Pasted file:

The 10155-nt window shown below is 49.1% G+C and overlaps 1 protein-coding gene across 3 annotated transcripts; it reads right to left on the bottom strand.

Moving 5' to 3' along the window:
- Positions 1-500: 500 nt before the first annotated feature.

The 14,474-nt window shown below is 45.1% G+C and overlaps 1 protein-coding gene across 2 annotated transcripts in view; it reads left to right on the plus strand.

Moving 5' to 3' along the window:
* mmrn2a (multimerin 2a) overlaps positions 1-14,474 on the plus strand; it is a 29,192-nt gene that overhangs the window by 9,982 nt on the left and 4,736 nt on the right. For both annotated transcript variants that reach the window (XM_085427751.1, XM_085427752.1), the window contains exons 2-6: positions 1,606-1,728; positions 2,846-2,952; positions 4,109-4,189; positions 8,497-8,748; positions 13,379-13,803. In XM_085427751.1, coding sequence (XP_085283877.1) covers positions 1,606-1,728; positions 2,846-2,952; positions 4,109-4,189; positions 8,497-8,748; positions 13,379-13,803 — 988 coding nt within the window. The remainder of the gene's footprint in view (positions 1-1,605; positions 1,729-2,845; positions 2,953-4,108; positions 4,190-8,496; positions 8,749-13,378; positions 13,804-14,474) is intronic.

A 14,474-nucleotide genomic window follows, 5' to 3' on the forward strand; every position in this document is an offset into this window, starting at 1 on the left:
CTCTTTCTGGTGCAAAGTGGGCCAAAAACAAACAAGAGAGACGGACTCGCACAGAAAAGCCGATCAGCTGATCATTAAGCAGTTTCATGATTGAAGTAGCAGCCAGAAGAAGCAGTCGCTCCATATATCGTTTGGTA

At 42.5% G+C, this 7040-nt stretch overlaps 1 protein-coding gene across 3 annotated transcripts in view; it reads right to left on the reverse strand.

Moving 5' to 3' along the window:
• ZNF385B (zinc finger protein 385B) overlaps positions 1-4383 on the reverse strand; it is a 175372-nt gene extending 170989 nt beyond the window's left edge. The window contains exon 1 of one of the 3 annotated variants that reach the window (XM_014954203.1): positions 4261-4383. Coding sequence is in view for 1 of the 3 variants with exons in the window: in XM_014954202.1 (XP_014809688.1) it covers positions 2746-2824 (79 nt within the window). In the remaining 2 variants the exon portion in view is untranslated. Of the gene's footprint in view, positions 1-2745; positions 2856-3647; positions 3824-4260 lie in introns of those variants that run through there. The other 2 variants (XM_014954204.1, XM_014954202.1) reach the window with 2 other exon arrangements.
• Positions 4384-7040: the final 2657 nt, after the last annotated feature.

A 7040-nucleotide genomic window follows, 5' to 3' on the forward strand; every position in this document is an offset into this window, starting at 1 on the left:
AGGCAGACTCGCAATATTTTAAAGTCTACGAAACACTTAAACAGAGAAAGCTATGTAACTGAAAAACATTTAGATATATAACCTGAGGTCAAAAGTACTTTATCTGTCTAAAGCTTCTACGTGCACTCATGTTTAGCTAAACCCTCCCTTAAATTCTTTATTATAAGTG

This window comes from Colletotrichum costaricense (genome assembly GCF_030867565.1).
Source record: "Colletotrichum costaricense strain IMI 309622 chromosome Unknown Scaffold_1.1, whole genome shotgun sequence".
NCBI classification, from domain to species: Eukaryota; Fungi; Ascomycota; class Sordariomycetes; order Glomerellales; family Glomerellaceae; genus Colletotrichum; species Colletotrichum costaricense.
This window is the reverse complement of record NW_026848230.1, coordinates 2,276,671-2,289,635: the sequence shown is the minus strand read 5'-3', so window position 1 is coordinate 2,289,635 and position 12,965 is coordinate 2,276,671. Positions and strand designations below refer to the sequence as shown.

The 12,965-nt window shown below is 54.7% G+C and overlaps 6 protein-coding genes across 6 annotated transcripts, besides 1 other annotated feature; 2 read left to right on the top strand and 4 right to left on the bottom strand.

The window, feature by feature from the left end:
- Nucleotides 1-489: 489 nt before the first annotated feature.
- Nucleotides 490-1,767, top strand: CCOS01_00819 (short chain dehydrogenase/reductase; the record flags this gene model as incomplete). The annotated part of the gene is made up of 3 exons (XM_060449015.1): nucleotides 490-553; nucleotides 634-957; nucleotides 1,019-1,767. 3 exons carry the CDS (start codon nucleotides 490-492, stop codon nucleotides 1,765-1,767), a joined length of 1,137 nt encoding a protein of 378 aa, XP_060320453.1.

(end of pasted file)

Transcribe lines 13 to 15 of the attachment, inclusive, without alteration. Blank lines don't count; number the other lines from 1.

A 7040-nucleotide genomic window follows, 5' to 3' on the forward strand; every position in this document is an offset into this window, starting at 1 on the left:
AGGCAGACTCGCAATATTTTAAAGTCTACGAAACACTTAAACAGAGAAAGCTATGTAACTGAAAAACATTTAGATATATAACCTGAGGTCAAAAGTACTTTATCTGTCTAAAGCTTCTACGTGCACTCATGTTTAGCTAAACCCTCCCTTAAATTCTTTATTATAAGTG

This window comes from Colletotrichum costaricense (genome assembly GCF_030867565.1).